While data science is very powerful, it cannot be fully effective within the security domain on its own. For example, the definition of ‘malicious behavior’ is broad; data science can’t necessarily detect this in a vacuum. Security research can add great value here. Good security researchers know how to extract useful information from event logs and will know the meaning of many event types, as well as which ones are not worth tracking. Codifying this knowledge as additional contextual rules within the product makes Exabeam data science that much more effective.
Open Source Big Data
In recent years, open source data management technologies have advanced rapidly, and are scalable and reliable enough for any production use. Where legacy SIEM vendors were required to create their own proprietary data collection and search solutions, Exabeam is able to leverage the massive advances in open source systems such as Hadoop and Elasticsearch for our log management solution.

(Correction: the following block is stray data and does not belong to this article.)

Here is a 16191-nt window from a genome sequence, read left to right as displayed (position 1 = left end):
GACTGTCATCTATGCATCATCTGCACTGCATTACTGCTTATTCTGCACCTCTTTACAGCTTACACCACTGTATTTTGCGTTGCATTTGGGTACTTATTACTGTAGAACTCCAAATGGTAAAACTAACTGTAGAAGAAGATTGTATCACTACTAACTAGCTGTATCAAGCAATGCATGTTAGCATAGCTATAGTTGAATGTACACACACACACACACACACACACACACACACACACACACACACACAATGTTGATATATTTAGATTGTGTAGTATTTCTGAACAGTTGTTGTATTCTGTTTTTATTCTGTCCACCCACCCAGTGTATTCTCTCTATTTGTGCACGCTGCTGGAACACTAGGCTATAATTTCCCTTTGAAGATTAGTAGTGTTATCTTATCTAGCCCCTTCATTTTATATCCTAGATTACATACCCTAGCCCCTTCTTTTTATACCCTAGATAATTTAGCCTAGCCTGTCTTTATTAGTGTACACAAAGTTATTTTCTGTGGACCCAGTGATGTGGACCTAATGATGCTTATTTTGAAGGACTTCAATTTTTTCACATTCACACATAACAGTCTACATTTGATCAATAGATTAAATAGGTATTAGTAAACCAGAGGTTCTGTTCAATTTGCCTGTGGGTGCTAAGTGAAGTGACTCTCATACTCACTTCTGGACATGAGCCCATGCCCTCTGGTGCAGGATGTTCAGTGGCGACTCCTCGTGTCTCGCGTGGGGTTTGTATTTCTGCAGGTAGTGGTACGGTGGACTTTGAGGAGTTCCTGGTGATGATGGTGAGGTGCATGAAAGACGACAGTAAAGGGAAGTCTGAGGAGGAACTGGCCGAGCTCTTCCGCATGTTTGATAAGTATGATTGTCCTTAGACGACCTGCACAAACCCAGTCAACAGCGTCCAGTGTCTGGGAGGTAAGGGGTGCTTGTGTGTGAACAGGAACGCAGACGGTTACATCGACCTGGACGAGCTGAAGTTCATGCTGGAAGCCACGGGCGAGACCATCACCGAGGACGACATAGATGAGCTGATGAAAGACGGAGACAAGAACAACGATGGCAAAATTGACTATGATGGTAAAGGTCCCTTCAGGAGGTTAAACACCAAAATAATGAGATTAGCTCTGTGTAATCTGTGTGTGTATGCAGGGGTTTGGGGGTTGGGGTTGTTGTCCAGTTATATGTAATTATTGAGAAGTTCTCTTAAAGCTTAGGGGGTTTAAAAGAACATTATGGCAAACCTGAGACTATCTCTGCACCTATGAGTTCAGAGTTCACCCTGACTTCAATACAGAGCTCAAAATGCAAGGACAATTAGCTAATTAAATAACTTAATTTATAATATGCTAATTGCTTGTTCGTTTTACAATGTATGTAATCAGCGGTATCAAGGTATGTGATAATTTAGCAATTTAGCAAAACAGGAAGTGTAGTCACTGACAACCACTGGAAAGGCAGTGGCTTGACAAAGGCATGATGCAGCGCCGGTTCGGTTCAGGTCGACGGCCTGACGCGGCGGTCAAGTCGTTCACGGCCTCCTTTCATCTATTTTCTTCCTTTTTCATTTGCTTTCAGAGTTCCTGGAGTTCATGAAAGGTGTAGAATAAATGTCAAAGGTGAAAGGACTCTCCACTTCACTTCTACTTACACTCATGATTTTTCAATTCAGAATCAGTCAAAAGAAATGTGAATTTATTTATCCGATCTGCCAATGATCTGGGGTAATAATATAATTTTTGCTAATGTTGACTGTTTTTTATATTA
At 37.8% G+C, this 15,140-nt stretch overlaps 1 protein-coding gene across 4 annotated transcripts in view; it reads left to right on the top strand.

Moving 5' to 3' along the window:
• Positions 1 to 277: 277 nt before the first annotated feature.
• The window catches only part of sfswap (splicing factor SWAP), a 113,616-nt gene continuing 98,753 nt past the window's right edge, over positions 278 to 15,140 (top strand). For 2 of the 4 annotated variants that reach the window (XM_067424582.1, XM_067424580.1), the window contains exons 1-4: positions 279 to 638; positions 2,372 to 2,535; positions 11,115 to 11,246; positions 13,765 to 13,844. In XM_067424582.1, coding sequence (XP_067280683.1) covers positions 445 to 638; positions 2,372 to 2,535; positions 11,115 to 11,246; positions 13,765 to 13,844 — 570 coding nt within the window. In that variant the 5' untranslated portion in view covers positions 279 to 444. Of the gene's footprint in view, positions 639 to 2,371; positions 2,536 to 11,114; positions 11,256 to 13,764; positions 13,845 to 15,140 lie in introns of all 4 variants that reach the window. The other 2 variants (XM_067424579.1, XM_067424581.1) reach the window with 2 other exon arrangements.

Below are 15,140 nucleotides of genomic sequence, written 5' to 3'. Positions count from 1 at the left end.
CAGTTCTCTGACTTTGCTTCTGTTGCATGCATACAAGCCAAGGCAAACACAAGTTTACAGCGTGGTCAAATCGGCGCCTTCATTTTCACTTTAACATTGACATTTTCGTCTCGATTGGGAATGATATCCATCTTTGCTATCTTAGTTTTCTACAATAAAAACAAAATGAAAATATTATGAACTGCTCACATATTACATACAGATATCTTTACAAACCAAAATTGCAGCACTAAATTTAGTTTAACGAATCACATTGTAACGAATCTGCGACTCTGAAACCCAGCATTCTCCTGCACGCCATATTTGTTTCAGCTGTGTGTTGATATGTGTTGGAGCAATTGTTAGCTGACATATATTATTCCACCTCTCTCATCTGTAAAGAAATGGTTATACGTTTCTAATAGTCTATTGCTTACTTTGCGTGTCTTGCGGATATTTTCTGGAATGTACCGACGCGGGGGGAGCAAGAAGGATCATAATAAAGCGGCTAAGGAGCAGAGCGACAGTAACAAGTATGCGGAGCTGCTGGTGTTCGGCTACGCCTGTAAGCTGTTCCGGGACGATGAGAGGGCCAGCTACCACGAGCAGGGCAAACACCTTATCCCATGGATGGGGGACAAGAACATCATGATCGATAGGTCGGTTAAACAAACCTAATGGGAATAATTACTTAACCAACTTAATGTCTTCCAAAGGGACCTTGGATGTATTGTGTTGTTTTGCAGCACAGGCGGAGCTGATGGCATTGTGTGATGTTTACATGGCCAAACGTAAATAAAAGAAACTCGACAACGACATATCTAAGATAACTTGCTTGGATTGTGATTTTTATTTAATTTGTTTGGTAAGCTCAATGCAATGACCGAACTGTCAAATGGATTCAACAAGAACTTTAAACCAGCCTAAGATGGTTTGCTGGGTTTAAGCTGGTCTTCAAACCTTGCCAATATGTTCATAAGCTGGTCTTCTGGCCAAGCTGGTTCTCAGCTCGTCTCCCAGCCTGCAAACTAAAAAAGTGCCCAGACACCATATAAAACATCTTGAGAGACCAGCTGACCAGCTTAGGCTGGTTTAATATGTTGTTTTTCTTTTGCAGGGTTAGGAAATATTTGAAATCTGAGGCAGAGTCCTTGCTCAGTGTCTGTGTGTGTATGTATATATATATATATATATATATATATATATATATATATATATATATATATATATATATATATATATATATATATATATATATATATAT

Hadoop offers proven technologies for analytics at scale, including HDFS. The Elastic Stack is better suited than Hadoop for time series data, i.e. the typical security event log record. Both are missing certain pieces that enterprise deployments require. Exabeam uses the most suitable components from each ecosystem and has integrated them with management features such as remote deployment for agents, remote start/stop, and remote update. As a result, our customers enjoy a modern data management system with proven technology and enterprise-class management, in a fully-supported commercial package.